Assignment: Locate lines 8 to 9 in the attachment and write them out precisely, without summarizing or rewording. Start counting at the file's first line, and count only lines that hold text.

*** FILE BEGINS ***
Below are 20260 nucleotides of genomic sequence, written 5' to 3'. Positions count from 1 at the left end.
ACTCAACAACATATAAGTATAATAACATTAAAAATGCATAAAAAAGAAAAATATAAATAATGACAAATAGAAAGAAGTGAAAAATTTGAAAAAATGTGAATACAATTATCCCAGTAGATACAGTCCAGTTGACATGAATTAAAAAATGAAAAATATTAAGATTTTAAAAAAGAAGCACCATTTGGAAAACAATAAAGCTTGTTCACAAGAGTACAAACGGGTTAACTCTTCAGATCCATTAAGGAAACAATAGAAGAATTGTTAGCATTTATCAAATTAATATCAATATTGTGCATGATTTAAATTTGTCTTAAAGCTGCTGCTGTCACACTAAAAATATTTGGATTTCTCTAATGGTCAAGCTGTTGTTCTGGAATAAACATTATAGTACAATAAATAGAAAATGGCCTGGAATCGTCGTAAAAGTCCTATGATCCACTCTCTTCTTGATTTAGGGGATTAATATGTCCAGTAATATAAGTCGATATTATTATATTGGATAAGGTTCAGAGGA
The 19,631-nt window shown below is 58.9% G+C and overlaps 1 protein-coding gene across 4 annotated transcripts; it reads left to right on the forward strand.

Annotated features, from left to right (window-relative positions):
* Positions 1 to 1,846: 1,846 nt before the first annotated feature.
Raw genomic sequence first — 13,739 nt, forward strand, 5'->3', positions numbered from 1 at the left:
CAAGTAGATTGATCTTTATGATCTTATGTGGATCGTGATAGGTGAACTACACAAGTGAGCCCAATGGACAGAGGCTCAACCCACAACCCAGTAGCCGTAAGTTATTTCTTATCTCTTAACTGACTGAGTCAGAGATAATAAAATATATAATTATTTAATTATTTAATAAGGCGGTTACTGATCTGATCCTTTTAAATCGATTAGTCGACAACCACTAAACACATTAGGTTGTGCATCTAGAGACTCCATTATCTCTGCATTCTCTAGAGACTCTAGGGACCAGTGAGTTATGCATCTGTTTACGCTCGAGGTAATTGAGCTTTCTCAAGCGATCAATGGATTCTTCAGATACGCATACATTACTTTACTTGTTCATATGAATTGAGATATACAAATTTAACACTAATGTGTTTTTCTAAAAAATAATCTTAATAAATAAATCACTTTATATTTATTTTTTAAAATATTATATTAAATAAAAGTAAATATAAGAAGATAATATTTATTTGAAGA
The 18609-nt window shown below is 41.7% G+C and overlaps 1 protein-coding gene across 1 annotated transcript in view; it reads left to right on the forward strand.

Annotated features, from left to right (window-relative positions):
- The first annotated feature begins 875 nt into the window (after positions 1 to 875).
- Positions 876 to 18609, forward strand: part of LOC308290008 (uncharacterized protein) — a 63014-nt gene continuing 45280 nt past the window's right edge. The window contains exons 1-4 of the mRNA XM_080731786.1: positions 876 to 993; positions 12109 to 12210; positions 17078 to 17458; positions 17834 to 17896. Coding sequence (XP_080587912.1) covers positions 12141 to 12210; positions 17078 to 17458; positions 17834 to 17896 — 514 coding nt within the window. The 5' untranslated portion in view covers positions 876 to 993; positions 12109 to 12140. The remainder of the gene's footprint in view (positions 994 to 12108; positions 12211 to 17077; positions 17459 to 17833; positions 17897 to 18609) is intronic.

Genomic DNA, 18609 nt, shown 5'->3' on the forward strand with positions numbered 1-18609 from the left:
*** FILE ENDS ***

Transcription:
The 18609-nt window shown below is 41.7% G+C and overlaps 1 protein-coding gene across 1 annotated transcript in view; it reads left to right on the forward strand.

Annotated features, from left to right (window-relative positions):